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I have a class that has three threads and a hashmap that stores data. One of the threads writes data to hashmap and two other read it. Something like this:

public static class collector{
  Thread writter;
  Thread reader1;
  Thread reader2;
  HashMap storage;
  public void write(String s){
  public String read(long hash){
    return storage.get(hash);
  public Set readAll(){
    return storage.entrySet();

I want the first thread (writer) to run the first method (write), and reader1 run read and reader 2 run readAll. But I couldn't find anyway to access storage in threads (run method). How can I write threads to run like these 3 methods while they all have access to storage at the same time?

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3 Answers 3

up vote 1 down vote accepted

Since your class is static you can simply call collector.write from thread's run method.

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thank you. you saved a life ;) –  Alireza Jul 25 '12 at 0:23
This answer is incorrect. Look at the Java docs about what a "static" class actually means -- it has nothing to do with "static" variables or "static" methods, which is what you are thinking about. –  Alex D Jul 25 '12 at 4:07
whatever, this works –  Alireza Jul 25 '12 at 12:41

First of all, to make this class thread-safe, you should use a thread-safe hash map implementation, like java.util.concurrent.ConcurrentHashMap rather than plain old java.util.HashMap.

Another poster suggested holding a collector instance in a singleton, which is equivalent to a global variable. Rather than using global data, I would pass a collector instance into each thread. You can define a subclass of Runnable which takes a collector instance as an argument to its constructor. Store the collector in an instance variable. Then use it from within the run() method. When you start your threads, give a different Runnable object to each one (using the appropriate Thread constructor).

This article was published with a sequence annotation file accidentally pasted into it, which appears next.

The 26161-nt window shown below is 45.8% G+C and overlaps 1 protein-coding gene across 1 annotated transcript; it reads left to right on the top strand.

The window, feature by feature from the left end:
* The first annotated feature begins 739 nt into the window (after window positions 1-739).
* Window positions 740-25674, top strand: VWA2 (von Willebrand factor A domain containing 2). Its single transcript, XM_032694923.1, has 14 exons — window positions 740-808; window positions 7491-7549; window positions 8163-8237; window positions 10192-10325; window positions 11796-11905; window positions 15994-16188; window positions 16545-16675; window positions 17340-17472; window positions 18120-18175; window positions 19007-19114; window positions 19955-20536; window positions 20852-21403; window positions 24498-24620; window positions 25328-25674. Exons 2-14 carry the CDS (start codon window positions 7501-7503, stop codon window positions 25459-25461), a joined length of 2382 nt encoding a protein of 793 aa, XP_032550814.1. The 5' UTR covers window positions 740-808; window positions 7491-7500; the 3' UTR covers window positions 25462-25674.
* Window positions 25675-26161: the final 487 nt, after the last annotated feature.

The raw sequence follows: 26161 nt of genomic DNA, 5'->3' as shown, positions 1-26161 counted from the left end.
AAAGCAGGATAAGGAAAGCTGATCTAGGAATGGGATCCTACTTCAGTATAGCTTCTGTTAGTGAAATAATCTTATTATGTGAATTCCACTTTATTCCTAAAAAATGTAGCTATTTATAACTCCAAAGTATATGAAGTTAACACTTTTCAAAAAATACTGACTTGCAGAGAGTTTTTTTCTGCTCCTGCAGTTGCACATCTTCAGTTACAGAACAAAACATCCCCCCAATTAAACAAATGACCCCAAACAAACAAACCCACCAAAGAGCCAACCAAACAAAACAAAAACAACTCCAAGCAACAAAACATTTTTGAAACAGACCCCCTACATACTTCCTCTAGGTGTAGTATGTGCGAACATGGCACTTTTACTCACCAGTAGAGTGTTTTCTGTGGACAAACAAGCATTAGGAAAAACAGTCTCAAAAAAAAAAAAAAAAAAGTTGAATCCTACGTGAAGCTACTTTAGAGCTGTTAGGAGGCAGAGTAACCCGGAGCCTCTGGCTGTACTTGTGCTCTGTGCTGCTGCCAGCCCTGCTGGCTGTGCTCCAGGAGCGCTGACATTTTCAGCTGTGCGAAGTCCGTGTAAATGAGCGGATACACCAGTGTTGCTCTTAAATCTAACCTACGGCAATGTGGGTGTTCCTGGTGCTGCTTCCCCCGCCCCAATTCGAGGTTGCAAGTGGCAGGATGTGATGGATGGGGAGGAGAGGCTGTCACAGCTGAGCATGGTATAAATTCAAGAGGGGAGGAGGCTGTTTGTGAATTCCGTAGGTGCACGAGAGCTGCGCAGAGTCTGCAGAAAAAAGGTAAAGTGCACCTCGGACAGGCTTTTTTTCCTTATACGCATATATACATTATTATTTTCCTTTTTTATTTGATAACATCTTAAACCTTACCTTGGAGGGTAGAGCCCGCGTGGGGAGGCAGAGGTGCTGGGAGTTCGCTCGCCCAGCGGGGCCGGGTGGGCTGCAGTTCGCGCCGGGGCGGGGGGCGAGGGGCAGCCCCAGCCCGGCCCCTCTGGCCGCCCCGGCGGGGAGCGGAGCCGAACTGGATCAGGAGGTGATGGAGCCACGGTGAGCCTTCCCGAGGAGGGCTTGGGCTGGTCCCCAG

Something like:

class MyTask implements Runnable {
  private collector myCollector;
  public MyTask(collector _myCollector) {
    myCollector = _myCollector;
  public void run() {
    // do something with myCollector
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it doesn't need to be safe. because one of them just writes into the hashmap. the other 2 read it. my problem is that when I want to define a thread (implements runnable) in collector class I couldn't reach storage. how can I access to storage hashmap. –  Alireza Jul 24 '12 at 23:21
Sorry, I didn't see you edit that. How can I define an instance variable? –  Alireza Jul 24 '12 at 23:25
Yes, it needs to be thread-safe. Believe me. If you don't make it thread-safe, it may work most of the time, but it is possible that it may fail sometimes. (For example, when you add data to a HashMap, it may need to expand the storage used internally by the Map. If a reader is trying to traverse the structure as it is being expanded, you could get a NullPointerException or something similar.) –  Alex D Jul 24 '12 at 23:25
I just added some sample code. It's not tested, guaranteed-working code -- just something to give you an idea. –  Alex D Jul 24 '12 at 23:28
OK, if in run() I change myCollector, would the original variable that is passed to this thread changes? –  Alireza Jul 24 '12 at 23:34

Write a singleton class with that variable and write, read, readAll methods. See that you synchronize on the storage object or synchronize the methods. Access this singleton class from the three threads.

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